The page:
Tag Archives: cookbook

Writing Wednesday: MediaBistro Book Club’s August ’11 Reading

31 Aug

I’m becoming a regular at MediaBistro Book Club.  It’s one of my favorite reading series, essentially because it’s targeted toward people specifically in book publishing, so I get an opportunity to hear some great literature and chat with fellow book publishing professionals.

Usually when I attend publishing networking events it’s just other editors there, and when I attend readings it’s just bibliophiles and aspiring writers there.   MediaBistro Book Club is one of the rare readings that’s actually geared towards those who work in the publishing industry.

This time around the MediaBistro Book Club was held at the Union Square Lounge, which provided an intimate set-up and good drink specials.  I attended with one of my co-leaders from the Redeemer Writers Group and Burnside Writers Collective’s new fiction editor Mihaela Georgescu, and met some other creative writers, editors, designers, and production editors while mingling.  Here’s a photo of me at the event.

Everyone always talks about how small the industry is, and the more I attend readings and connect with people through social media the more I see this to be the case.  I spied David Goodwillie, whom I heard read at the reading The Shrinks Are Away, chatting it up with MediaBistro Book Club reader Andrew Foster Altschul.  It wouldn’t surprise me at all that they’re friends, given their cultural critiques.

Altschul’s Deus Ex Machina is a scathing look at reality tv.  He’s also the author of Lady Lazarus.

 

 

Nelson Aspen is the Ryan Seacrest of Down Under.  He dished on being an exercise trainer to Princess Diana and meeting the official voice of Fred Flinstone (he even sang the Flinstones theme song!), as he told us about his celebrity cookbook Dinner at Nelson’s.

 

 

Margaret Floyd took the food talk in a more nutritional direction when she talked about her discovery of just how much food influences health and well-being.  She tells all in Eat Naked Now.

 

 

Ben H. Winters claims he never had bedbugs even though he says 1 out of 3 New Yorkers have had them—even though no one will admit to it.  He wrote a whole fright-fest called Bedbugs.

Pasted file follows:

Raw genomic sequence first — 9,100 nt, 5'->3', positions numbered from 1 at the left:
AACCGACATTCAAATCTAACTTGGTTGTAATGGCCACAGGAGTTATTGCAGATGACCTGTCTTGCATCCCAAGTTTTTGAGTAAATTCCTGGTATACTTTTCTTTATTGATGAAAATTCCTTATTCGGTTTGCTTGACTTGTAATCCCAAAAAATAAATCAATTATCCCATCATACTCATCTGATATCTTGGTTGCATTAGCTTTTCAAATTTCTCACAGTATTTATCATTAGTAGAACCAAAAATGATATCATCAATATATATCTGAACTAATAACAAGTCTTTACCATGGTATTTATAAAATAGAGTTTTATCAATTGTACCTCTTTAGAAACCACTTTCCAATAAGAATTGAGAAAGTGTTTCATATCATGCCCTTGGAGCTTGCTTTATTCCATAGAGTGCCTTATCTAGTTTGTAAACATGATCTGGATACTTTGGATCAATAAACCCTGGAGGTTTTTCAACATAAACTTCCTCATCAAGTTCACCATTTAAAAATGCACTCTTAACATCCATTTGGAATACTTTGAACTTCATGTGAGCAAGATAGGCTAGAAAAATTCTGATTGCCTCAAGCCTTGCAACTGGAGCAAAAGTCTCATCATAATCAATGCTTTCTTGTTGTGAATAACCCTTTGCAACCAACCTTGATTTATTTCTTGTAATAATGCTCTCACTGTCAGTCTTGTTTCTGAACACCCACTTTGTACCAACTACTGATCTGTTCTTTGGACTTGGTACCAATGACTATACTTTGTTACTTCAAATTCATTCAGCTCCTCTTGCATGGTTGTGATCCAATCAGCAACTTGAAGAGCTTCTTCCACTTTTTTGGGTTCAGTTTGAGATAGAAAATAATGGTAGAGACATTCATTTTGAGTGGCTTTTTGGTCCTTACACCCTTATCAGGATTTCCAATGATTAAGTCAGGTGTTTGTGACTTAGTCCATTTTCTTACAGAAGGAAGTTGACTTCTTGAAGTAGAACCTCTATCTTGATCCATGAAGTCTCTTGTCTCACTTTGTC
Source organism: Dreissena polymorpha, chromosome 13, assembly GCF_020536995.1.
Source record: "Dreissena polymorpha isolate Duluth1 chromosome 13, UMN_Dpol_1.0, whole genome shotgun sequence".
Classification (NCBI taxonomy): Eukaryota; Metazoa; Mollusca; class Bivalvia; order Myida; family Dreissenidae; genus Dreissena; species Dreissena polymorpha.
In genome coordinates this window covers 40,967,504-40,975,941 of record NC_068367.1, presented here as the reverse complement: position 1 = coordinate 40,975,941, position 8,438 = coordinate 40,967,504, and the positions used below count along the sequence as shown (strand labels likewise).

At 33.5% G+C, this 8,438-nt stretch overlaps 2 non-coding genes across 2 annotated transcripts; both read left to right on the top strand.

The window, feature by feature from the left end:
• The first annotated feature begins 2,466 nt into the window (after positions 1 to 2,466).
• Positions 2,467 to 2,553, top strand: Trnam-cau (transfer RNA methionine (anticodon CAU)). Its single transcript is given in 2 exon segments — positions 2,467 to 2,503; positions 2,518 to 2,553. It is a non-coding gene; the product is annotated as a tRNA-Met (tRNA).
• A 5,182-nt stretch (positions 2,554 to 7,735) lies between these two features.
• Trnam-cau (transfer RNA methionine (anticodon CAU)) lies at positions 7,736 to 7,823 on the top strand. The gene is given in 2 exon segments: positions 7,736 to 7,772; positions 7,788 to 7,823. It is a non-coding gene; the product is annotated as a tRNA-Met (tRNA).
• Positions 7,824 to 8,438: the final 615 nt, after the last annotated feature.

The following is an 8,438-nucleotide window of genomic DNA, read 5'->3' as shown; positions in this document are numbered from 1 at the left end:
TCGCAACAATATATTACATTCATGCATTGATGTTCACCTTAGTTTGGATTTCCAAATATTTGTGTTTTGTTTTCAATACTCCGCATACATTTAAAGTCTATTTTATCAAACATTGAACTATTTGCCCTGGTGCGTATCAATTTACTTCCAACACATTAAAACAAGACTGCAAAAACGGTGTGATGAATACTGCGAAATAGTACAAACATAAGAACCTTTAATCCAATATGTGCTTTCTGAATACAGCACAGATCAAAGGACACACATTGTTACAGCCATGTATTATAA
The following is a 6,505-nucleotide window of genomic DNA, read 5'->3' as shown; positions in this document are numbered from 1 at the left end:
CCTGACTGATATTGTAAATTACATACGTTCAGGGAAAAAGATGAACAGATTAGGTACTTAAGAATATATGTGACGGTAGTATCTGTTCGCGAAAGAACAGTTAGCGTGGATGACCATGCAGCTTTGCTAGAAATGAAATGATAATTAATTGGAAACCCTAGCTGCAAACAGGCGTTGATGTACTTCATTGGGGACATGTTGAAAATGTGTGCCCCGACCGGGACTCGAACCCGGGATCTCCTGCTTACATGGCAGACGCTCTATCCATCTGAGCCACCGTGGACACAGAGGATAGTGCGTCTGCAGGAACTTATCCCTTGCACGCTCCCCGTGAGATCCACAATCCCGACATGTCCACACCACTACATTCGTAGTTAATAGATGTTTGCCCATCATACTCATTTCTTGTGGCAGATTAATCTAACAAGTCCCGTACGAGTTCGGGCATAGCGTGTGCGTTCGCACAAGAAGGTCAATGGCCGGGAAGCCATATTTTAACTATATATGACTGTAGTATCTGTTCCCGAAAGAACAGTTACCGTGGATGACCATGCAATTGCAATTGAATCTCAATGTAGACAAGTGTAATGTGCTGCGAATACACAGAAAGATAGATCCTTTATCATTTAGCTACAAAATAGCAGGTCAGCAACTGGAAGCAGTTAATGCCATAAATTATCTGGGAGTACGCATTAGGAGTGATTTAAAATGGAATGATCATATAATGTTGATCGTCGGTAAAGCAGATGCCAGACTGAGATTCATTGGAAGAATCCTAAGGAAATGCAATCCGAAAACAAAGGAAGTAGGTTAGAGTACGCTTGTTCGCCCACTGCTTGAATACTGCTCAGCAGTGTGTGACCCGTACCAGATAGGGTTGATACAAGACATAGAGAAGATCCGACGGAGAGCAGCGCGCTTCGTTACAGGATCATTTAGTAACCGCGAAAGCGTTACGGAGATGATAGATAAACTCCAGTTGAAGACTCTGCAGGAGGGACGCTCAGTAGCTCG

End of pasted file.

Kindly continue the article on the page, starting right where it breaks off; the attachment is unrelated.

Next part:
After the readings there was a spirited Q&A, where Aspen said he believes self-publishing is the way to go and Winters said he hatched Bedbugs with his publisher, one of my favorite book publishers Quirk Books, and therefore never even had to submit a book proposal.  Interestingly, the fiction writers, Altschul and Winters, knew they wanted to be writers (instead of lawyers, which their parents’ wanted them to be), while the nonfiction writers, Aspen and Floyd, said that getting published was something that happened organically because of their other passions.  I think the lesson for nonfiction writers is that in addition to a desire to write you should have a passion for another subject.

See you at the next reading on November 17?

Greek Cookbooks at BEA 2011

2 Jun

Zigzagging my way through the Javitz Center last week at BEA, I discovered two beautifully packaged Greek cookbooks I want to share with you.

 

I’m a huge fan of pretty much everything Chronicle publishes, and their upcoming book Kokkari is no exception.  Written by executive chef Erik Cosselman and food writer Janet Fletcher, the cookbook gives insight into life at the Greek restaurant Kokkari in San Francisco.  Look for it this coming September.

Marketing copy not yet available, but the book will be 224 pages of text and color photography.  Just look at that cover design!  Rather than focusing only on traditional Greek fare, the cookbook will discuss contemporary Greek cooking through the lens of what is servied at the popular California restaurant.

 

Arsenal Pulp Press showed off last year’s publication From the Olive Grove—and with good reason: Helen Koutalianos’ and Anastasia Koutalianos‘ book pairs the history and health benefits of olive oil with classic Mediterranean recipes.

Marketing copy reads as follows:

The healthful virtues of olive oil, a key component of the Mediterranean diet, have become well-known in recent years; its monounsaturated fats and antioxidants are beneficial in preventing heart disease by controlling LDL (“bad”) cholesterol levels while simultaneously raising HDL (“good”) cholesterol levels.

Helen Koutalianos has preached the gospel of olive oil and its benefits for years; at the same time, consumers across North America have become more sophisticated and appreciative of flavorful, boutique olive oils that are not mass produced. In this charming, intimate cookbook, Helen and her daughter Anastasia have collected 150 delectable, Mediterranean-inspired recipes (Greek and beyond), many of which have been passed along from Helen’s mother and grandmother, in which olive oil is a central ingredient; these include Olive Oil Poached Lamb, Quail with Olives, Turkish Kebab with Garlic, Shrimp and Feta Casserole, Octopus in Wine Sauce, Seared Scallop and Prawn Gazpacho, Artichokes with Lemon, and Kolokethakia Yemista (Stuffed Zucchinis with Lemon Egg Sauce).

The book also takes readers through the artisan olive oil-making process, from cultivating and processing the fruit to the production of the oil itself. Complemented with full-color photographs of recipes, From the Olive Grove will seduce and inspire readers to create their own delicious, heart-healthy meals at home.

 

Perhaps in the downturn of the Greek economy, more Greeks have been immigrating to the United States, because I’ve noticed at least two new Greek restaurants pop up in Manhattan in the past six months.  In the past few years, Peruvian and Korean food seems to have assimilated into the culinary world, and while Greek food has been around for a while, I wonder if we might be headed into a bit of a Greek food renaissance—with a focus on new, contemporary explorations of Greek cooking.